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You'll spend most of your time in the Organizer in Media view, where you can review and manage the photos and other media files that you've included in your catalog. When you first open the Organizer, it defaults to Media view. And if you happen to be in one of the other views, you can always get back to Media view by clicking the button at the top of the screen. In this chapter, we'll look at some ways to look at photos in Media view, starting with ways to view photo previews here. For this movie and for the rest of the course, I'll be working with the files in the Exercise Files catalog that I showed you how to make earlier in the course.
In Media view, you can see previews of all the photos in your Catalog or limit the view to just those photos in a particular album or in a particular folder, as I've done here by clicking on this folder. If I wanted to see all the files in this catalog, I could do that by clicking the All Media button at the top of the Grid. If I want more room to see my photos, I could come down and click the Hide Panel button and that will collapse the column on the left. If I ever want to bring that column back, for example, if I want to access a different folder, then I'll click that same button again which has changed to become the Show Panel button.
I can change the size of the photo previews in this Grid by using the Zoom slider down here in the taskbar. Dragging the Zoom slider over to the left makes the photos smaller so that I can see more of them. This comes in handy when I'm looking at lots of photos at once. If I drag the zoom slider over the right, that zooms me in closer for a better view. When I'm reviewing my photos in Media view, I usually do start with the Zoom slider zoomed out so that I can see multiple photos at once. But, in order to judge the detail and sharpness of an image, I urge you to get in closer to the photos you really care about.
You can do that by viewing an image in Single Image view. You can get to Single Image view by selecting a photo and then either dragging the Zoom slider all the way over to the right, or--and this is the method I prefer--just double-clicking that photo. And that enlarges it to take up your entire display area. Now to move through the photos, I can use the arrows up here at the top of the Display area, or I can use the arrows on my keyboard. If you noticed that an image looks blurry in Single Image view like this one, it could be because that photo is being scaled up beyond its actual size in pixels.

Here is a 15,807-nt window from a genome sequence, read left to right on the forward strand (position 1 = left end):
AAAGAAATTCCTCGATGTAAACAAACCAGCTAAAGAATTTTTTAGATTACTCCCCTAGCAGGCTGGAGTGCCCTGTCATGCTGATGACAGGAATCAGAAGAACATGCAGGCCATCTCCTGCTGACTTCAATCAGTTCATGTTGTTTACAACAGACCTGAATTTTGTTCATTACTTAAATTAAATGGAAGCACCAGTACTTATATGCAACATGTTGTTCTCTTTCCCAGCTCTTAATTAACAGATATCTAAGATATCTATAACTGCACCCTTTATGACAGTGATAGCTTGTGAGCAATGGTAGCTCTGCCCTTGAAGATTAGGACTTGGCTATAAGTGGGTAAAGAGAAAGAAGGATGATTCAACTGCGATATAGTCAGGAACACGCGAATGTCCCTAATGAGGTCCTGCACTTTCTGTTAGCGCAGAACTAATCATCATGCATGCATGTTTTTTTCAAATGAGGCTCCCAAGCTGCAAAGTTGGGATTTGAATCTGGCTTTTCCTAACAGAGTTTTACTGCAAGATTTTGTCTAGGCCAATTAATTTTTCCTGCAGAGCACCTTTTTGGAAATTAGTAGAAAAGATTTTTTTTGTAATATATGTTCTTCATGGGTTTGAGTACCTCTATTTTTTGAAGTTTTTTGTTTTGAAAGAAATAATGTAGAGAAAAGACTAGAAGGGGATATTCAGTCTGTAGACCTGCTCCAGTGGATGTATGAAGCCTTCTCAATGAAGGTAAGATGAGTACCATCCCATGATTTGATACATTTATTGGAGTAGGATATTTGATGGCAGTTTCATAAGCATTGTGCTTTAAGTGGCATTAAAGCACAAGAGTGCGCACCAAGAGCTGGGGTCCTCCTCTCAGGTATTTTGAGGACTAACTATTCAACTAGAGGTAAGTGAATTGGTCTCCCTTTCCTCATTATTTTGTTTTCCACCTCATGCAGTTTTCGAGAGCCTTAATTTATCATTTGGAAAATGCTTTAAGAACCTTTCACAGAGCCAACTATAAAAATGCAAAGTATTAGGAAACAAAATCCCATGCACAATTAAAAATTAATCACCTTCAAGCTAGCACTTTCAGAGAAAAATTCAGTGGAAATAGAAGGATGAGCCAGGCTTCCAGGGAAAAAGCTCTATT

This photo happens to be one that's smaller in width and height in pixels than the available display area, so it does look blurry. I could fix that by dragging the Zoom slider over to the left for just this one photo. But if you want to avoid this problem on all photos, there's a default preference that you can tweak. To get the preferences on Windows, go up to the Edit menu and choose Preferences. On a Mac, Preferences is located under the Adobe Elements Organizer eleven menu at the top-left of your screen. In Preferences, I'll go to the General category of Preferences.
And here, I'll uncheck Allow Photos To Resize, which when checked, allows photos to scale up past 100%. So with that unchecked, I'll click okay, and then I'll take the Zoom slider and zoom back out. Now, if I were to take that same image to Single Image view by selecting it and then double-clicking it, you can see that it does not resize to fill my entire Display area, it just resizes to its maximum actual size. And it doesn't look blurry anymore.
Finally, to return to the Grid view from Single Image view, I could move the Zoom slider as I just did, or I can go up to the Grid button at the top of the screen and click there.
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Access exercise files from a button right under the course name.
Search within course videos and transcripts, and jump right to the results.
Remove icons showing you already watched videos if you want to start over.
Make the video wide, narrow, full-screen, or pop the player out of the page into its own window.
Click on text in the transcript to jump to that spot in the video. As the video plays, the relevant spot in the transcript will be highlighted.
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